Friday, March 14, 2008

(Chicana/o) History Matters

Image: Rodolfo Acuña©2008, Harry Gamboa Jr.

On the evening of March 11, R.F. Acuña lectured on his new book Corridors of Migration: The Odyssey of Mexican Laborers, 1600-1933. A timely monograph in relation to the current debate on immigration from Mexico, the argument of Corridors attests that since the 17th century Mexicans existed within a tierra natal (homeland), if you will, in the current US Southwest. Indeed, migrant Mexican families from Chihuahua and Sonora in northern Mexico hop scotched from one industrial region to another, and in the process recreated tierra natals in places such as Los Angeles and Arvin in the San Joaquin Valley and monikered their adopted communities Chihuahuitas after the state from which they came. In short, R.F. Acuña historically demonstrated that Mexicans of the past and present are anything but uninvited, immigrant aliens. In fact, their current presence is part of long tradition of labor recruitment and migration in what is today the United States.

As part of his W.P. Whitsett lecture at CSU Northridge, R.F. Acuña began his talk by crediting Carey McWilliams—the prodigious and prescient author of many books, one being North From Mexico: The Spanish-Speaking People of the United States—and his longtime CSU Northridge colleague historian Leonard Pitt—author of the California history classic Decline of the California’s: A Social History of the Spanish-Speaking Californians, 1846-1890—for modeling the intrinsic force of cogent writing. And during an academic craze for cultural studies and all that is post-modern, R.F. Acuña emphasized the historian’s importance in creating new narratives on the foundation of extant primary evidence. In this regard, he stated that he never read an endnote he didn’t love.

In the process of his story telling, R.F. Acuña integrated descriptions of his methodology, humor (that expressed an affinity for British historians with their catchy abbreviated names such as E.P. Thompson, E.J. Hobsbawm, and A.J.P. Taylor), and answering questions from a captivated audience of 100.


Thursday, March 13, 2008

Salud Carbajal is No Santa Barbara Fantasy

Oxnard’s adopted native son, Salud Carbajal, will have an easy time in his reelection to the prodigiously affluent 1st District seat of the Santa Barbara County Board of Supervisors. The Santa Barbara Independent attributed Carbajal’s talent to politically fund raise over $395,000 by the January filling period coupled with an affable disposition as central reasons in staving off a challenge to his seat.

BTW: Salud is an Oxnard High School alum of the class of 1983 and my compadre. His determination to attend the University of California at Santa Barbara out of high school inspired many of his classmates (me included) to enroll in college preparatory courses in the ultimate pursuit of baccalaureate degrees. This is particularly significant when one considers that over 50% of our peers dropped out of school, some as early as the ninth grade.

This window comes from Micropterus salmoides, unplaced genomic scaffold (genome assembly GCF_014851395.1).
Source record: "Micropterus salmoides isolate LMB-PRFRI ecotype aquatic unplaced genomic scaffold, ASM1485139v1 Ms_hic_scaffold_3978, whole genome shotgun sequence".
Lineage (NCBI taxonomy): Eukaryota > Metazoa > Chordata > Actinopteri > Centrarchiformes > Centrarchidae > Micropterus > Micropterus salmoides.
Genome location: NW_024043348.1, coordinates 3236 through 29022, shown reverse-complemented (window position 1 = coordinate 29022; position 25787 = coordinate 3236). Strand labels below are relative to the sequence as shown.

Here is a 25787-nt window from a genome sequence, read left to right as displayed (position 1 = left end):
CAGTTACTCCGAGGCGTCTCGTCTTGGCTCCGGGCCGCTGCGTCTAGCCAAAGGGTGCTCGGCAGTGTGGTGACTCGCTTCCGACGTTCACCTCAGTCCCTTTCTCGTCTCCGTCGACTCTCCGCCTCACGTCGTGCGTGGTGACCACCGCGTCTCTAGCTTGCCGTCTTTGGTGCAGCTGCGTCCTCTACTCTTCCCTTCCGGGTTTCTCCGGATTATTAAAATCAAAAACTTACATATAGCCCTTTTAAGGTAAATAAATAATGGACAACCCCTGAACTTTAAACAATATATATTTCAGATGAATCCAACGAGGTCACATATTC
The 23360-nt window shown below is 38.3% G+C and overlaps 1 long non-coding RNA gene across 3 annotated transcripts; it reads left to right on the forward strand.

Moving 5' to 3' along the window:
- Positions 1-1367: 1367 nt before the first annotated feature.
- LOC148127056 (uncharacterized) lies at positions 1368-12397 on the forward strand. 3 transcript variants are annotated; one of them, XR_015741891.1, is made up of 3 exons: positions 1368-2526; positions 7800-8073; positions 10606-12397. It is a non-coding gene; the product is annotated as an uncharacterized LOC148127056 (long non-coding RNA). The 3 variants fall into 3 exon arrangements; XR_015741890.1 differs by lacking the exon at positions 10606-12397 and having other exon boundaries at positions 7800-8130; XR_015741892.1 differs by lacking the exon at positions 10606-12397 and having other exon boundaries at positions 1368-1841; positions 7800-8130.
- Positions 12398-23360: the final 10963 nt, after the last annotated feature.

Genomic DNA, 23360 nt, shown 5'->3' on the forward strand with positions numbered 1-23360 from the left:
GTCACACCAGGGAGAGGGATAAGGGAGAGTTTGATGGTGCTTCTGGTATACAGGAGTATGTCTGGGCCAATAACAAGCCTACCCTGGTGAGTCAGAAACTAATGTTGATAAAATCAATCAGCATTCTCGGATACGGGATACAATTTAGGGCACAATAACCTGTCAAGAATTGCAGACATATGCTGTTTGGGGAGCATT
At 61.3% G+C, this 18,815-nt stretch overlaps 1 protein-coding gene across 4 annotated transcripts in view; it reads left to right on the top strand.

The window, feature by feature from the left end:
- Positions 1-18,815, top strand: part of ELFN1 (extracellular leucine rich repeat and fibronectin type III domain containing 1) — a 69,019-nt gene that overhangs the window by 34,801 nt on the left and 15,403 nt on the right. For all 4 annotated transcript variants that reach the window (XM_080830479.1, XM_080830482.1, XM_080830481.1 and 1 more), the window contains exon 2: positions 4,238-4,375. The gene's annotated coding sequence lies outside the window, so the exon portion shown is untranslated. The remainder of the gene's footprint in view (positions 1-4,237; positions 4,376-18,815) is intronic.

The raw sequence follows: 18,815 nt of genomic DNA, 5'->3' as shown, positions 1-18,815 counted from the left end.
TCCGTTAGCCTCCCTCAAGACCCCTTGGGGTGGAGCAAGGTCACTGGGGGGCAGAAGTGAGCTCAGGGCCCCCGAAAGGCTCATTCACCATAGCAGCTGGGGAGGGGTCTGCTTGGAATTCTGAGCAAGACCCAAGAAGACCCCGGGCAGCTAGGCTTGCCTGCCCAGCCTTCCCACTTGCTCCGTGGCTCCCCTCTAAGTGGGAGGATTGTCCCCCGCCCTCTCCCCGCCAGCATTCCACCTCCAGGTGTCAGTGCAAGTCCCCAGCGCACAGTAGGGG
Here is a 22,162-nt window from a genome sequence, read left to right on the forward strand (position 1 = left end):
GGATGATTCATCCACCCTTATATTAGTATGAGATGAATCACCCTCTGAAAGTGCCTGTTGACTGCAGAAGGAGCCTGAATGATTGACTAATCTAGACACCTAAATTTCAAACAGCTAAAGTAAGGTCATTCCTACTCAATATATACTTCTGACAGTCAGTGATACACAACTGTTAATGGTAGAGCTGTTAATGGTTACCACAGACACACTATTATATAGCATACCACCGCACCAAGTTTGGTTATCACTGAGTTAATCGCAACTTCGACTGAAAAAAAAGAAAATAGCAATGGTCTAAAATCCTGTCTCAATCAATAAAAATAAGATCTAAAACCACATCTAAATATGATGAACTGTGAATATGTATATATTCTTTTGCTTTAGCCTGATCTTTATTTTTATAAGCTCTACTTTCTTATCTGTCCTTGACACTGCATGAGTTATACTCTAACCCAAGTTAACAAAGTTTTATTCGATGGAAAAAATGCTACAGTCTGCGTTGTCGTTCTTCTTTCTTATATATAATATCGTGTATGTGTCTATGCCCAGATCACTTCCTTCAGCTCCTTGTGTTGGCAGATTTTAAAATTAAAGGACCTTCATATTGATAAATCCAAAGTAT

Monday, March 3, 2008

Smithsonian Institution Bracero History Project Town Hall

Last Tuesday evening, on March 26, approximately 150 persons answered the call of the Smithsonian Institution, in partnership with California State University Channel Islands, to participate in the Bracero History Project that seeks to preserve the memories and artifacts of former braceros who worked the farm factories of the United States from 1942 to 1964. Indeed, daughters, sons, and grandchildren accompanied braceros to Oxnard’s cultural center of Chicana/o art and community, the Café on A, to document their narratives to the nation’s history. In all, forty braceros volunteered their names to CSUCI students to participate in this important oral history project.

The stories of former braceros, and those who lived and worked with them, are of particular significance today as national leaders of the United States and Mexico reference the Bracero Program as a template to formulate a comprehensive immigration reform policy. The shortcomings of the Bracero Program of the past must be given special attention, however, as to protect the interests of workers and their families on both sides of the US-Mexico border. Documented by Ernesto Galarza as early as the late 1940s and Cesar Chavez the following decade, endemic problems with the Bracero Program entailed braceros working under the continuous threat of deportation if they complained about working conditions, the depression of the existing wage rate of resident agricultural workers, and collusion between state and federal agencies with agricultural associations in the subsidized acquisition and control of braceros. In fact, Carey McWilliams characterized the government’s transfer of the supervision of the Bracero Program from the diligent Farm Security Administration to the War Food Administration in 1943 as “tantamount to turning the whole program over to the farm associations.” Furthermore, the industry's leaders steadily employed braceros in an expanding array of jobs displacing resident workers.

The Smithsonian Institution’s Bracero History Project, in partnership with students throughout the nation like those at California State University Channel Islands, will surely promote a more complete appreciation of this labor program.

For interesting images visit:
The one above is titled: Bracero workers being fumigated (with DDT)